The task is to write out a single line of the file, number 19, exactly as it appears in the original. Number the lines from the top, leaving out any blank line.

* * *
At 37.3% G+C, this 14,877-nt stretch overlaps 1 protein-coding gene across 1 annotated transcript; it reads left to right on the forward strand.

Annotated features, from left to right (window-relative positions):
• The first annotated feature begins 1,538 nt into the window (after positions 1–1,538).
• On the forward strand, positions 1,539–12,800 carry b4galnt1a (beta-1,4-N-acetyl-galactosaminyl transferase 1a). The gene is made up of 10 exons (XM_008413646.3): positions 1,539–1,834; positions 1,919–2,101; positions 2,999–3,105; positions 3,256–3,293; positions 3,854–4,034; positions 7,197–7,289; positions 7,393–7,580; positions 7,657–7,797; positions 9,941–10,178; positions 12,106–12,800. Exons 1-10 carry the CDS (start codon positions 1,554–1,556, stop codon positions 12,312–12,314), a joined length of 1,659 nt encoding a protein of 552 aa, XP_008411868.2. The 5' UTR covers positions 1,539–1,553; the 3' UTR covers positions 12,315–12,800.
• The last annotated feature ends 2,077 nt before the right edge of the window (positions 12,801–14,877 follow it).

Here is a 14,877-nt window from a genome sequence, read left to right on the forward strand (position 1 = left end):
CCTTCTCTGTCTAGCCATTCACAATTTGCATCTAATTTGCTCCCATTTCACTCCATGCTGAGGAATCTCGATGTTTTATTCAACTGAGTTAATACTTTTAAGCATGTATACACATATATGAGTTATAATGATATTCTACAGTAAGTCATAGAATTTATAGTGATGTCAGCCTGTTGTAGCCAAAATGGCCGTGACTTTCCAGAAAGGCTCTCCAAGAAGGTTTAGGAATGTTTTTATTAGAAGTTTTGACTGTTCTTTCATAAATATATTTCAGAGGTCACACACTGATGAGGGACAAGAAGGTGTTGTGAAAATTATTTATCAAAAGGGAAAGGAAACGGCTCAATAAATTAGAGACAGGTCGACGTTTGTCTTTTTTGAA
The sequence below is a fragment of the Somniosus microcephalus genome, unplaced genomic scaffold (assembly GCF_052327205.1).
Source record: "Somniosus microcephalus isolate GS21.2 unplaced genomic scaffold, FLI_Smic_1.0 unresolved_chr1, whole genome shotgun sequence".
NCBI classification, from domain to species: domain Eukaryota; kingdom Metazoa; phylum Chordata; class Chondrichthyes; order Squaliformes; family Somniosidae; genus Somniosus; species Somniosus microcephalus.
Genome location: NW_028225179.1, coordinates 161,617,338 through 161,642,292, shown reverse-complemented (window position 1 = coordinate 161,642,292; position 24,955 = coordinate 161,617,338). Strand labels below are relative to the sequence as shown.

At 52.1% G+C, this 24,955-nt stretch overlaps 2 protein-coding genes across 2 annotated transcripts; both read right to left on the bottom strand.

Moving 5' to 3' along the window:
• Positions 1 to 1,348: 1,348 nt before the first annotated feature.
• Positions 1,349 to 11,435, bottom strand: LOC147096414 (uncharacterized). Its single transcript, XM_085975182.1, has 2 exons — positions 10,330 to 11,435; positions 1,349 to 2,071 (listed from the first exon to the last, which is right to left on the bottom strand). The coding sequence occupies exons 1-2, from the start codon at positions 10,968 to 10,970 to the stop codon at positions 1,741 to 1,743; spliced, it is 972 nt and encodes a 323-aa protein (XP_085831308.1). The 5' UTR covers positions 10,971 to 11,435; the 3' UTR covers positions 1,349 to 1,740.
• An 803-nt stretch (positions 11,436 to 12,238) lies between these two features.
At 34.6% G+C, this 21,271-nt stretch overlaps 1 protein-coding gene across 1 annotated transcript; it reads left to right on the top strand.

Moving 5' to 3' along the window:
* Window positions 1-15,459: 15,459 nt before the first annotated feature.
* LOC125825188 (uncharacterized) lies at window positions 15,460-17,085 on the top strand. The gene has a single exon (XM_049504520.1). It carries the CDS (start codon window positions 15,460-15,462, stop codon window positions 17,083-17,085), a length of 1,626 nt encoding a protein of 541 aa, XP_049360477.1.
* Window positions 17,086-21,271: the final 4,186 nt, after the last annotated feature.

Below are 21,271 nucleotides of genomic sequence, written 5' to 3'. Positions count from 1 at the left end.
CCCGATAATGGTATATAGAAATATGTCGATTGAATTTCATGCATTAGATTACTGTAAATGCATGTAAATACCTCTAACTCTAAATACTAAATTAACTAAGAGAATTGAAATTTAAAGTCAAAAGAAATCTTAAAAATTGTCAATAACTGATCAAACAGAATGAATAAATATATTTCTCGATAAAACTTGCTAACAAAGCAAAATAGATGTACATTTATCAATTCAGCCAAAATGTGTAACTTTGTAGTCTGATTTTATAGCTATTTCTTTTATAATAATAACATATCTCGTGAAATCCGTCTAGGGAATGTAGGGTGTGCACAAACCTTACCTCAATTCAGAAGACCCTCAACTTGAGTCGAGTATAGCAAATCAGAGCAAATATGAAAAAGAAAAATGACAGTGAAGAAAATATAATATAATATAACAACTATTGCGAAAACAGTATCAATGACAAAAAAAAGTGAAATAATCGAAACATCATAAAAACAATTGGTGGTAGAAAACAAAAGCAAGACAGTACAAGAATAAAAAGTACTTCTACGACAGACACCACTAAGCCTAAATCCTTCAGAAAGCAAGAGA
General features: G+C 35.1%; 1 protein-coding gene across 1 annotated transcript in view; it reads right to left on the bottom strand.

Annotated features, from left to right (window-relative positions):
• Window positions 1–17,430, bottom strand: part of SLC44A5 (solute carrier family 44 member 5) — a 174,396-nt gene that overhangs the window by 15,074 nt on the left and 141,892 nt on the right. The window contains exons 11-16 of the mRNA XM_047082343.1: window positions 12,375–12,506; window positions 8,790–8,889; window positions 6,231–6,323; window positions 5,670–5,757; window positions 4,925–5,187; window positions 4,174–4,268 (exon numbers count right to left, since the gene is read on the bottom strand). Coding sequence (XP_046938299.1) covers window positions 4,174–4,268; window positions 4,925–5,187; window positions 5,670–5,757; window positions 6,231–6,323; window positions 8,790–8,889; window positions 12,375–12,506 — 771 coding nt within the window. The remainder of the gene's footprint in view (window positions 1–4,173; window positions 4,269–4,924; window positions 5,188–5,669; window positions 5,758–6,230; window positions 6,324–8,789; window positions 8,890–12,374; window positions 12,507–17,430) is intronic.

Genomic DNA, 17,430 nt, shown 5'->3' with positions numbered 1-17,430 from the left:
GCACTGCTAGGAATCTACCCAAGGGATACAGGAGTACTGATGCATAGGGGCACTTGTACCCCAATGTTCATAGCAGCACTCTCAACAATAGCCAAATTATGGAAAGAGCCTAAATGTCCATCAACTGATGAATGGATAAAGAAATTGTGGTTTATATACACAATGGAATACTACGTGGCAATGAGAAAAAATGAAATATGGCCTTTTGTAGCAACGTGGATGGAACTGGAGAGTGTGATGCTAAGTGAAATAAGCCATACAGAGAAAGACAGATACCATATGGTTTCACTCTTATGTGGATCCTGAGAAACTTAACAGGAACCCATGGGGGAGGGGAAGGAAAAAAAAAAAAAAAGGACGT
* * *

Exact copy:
* Window positions 1-15,459: 15,459 nt before the first annotated feature.